8-10 2¹/4 cups whole milk scant ¹/4 cup cornstarch generous 1 cup heavy cream ¹/² cup plus 2 tablespoons granulated sugar 3 teaspoons rosewater (rosewaters vary in strength, so adjust to taste) ¹/4 cup shelled pistachios, finely chopped Put 3 tablespoons of the milk in a small bowl and mix in the cornstarch to form a smooth paste. Pour the remaining milk, the cream, and sugar in a medium saucepan and heat until just about to simmer, then stir in the cornstarch paste. Stir constantly until the mixture starts to thicken and bubble. Let thicken, stirring constantly, for an additional 2 minutes. Pour the mixture through a fine strainer into a bowl. Stir in the rosewater and let cool to room temperature. Stir the pistachios into the mixture until well blended, reserving a few for coating the ice pops. Pour the mixture into your ice pop molds, leaving ¹/4 -inch at the top to let the mixture expand when it freezes. Insert the ice pop sticks and freeze. (See page 22 for the complete procedure.) When you are ready to enjoy the ice pops, roll them in more chopped pistachios (see page 20).

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50s orange cheesecake Here is a twist on our amazingly popular 50s orange ice pop, a real hit with New Yorkers. We’ve morphed it into a cheesecake! The orange oils from the zest are what gives this a special flavor. It’s easy to make and uniquely delicious.

8-10 finely grated zest of 3 oranges ³/4 cup granulated sugar scant ¹/² cup cream cheese generous 1 cup sour cream 12/3 cups freshly squeezed orange juice (from about 4 oranges) 2¹/4 ounces graham crackers (optional) Put the orange zest and sugar in a food processor and blend for about 1 minute until the sugar is bright orange. Add the cream cheese and blend for a few more seconds. Add the sour cream and blend for another few seconds. Add the orange juice and blend again until fully combined. Pour the mixture into your ice pop molds, leaving ¹/4 -inch at the top to let the mixture expand when it freezes. Insert the ice pop sticks and freeze. (See page 22 for the complete procedure.) If you like, grind the crackers up with a mortar and pestle and sprinkle on the frozen ice pops, or leave the ice pops to melt only slightly and lightly dip them in a bowl of crumbs just before eating.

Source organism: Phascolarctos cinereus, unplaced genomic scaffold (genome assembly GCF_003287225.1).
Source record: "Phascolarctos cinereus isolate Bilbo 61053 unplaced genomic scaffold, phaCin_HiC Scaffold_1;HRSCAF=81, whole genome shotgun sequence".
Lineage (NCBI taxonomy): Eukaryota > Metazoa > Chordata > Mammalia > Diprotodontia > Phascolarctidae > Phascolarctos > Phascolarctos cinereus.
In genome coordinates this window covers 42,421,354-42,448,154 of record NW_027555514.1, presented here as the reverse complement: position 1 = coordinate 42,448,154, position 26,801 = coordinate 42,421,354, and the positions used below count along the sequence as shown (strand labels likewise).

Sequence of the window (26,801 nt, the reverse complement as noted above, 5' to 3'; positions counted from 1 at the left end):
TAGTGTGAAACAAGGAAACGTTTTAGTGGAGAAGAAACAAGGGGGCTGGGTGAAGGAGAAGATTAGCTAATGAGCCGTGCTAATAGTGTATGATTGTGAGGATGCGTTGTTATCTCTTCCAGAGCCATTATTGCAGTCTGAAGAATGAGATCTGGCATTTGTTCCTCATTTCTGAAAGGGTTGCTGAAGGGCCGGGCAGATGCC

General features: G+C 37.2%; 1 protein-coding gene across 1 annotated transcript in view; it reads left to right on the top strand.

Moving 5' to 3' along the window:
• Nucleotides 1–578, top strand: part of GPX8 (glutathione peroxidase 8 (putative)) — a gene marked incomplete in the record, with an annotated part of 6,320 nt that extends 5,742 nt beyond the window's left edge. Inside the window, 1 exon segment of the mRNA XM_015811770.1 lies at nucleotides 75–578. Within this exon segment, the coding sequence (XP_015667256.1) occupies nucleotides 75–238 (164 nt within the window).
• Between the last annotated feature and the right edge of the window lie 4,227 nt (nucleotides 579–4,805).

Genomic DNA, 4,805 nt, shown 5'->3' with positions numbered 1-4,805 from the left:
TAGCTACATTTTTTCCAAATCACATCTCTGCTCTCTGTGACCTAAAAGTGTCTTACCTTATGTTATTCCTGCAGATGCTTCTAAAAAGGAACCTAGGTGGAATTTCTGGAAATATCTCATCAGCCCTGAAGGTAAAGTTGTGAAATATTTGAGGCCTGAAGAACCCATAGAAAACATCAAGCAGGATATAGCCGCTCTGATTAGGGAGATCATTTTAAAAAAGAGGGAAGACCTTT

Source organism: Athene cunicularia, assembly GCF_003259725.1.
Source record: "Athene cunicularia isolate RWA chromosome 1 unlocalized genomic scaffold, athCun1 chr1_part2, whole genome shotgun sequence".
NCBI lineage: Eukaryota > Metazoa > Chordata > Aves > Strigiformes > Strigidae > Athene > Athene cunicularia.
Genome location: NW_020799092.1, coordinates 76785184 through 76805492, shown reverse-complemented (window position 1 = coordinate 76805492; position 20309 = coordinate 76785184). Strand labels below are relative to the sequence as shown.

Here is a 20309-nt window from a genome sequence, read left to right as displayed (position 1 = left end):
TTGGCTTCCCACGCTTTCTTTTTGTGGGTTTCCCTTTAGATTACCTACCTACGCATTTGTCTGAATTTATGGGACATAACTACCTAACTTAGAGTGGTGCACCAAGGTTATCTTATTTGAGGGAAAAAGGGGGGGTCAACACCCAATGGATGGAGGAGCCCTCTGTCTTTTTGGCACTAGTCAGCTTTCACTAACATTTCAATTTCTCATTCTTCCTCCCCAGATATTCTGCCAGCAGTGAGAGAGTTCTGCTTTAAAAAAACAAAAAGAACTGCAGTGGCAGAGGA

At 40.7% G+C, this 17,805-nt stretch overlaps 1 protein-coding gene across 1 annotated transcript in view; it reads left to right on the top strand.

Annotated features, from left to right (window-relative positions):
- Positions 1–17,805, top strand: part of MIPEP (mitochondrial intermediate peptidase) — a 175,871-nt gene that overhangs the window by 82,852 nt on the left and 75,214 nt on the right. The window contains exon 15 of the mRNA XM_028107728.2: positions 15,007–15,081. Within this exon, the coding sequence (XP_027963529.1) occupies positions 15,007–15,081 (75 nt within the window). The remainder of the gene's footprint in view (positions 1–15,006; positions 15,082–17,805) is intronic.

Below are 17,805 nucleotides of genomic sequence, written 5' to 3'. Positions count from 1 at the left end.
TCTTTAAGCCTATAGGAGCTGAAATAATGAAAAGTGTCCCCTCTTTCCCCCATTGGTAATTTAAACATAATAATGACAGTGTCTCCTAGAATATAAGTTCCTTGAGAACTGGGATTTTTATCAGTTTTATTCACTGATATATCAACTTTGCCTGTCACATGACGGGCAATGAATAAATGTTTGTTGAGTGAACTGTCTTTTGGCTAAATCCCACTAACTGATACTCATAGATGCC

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PUB DATE may 2015 Meet the hottest ices in town: 50 artisanal ice pops, lovingly made with fresh fruit and bursting with spices, herbs, chocolate, and nuts! Authors Nadia and Cesar Roden— an aunt-and-nephew team—give fun techniques for creating stripes and swirls, suspending ingredients, adding decorations, and more. The lusciously lickable treats include Drenched Watermelon, Sweet Sherry & Raisin, Butterscotch, Vietnamese Coffee, and (of course) Chocolate. • Review copy mailing to trade publications • P ress outreach to women’s interest and food magazines and food editors at newspapers • Exclusive giveaways on food blogs and websites • I nclusion in the digital culinary catalog Nadia Roden has won awards in both the visual and culinary arts. In 2011, her imaginative ice pops created a sensation in New York, leading O, The Oprah Magazine to dub Nadia “The Ice Princess.” She has appeared on The Martha Stewart Show and in Food & Wine magazine and Vogue Entertaining, among others. Roden was nominated for a Gourmand Award for her first book, Granita Magic (Artisan/Workman). Roden designs textiles, ceramics, and art pieces for the Metropolitan Opera in New York, and makes short animated films, which have been shown at film festivals worldwide and on US public television. For more information about Nadia, visit She lives in New York, NY. Cesar Roden has been at the forefront of the street-food revolution in Britain, where he launched Ice Kitchen carts in 2013—an instant hit. For more information, visit For more information, contact Blanca Oliviery at (646) 688-2548 or DISCLAIMER Reviewers are reminded that changes may be made in this uncorrected proof before books are printed. If any material from the book is to be quoted in a review, the quotation should be checked against the final bound book. Dates, prices, and manufacturing details are subject to change or cancellation without notice.

May 2015 Culinary/Specialty Cookbooks $16.95 ($19.95 Canada) Hardcover 8 ¼ x 6 ¼ • 128 pages (all in color) 978-1-4549-1626-0 To order book, scan here

Ice Pops!  

Meet the hottest ices in town: 50 artisanal ice pops, lovingly made with fresh fruit and bursting with spices, herbs, coffee, chocolate, and...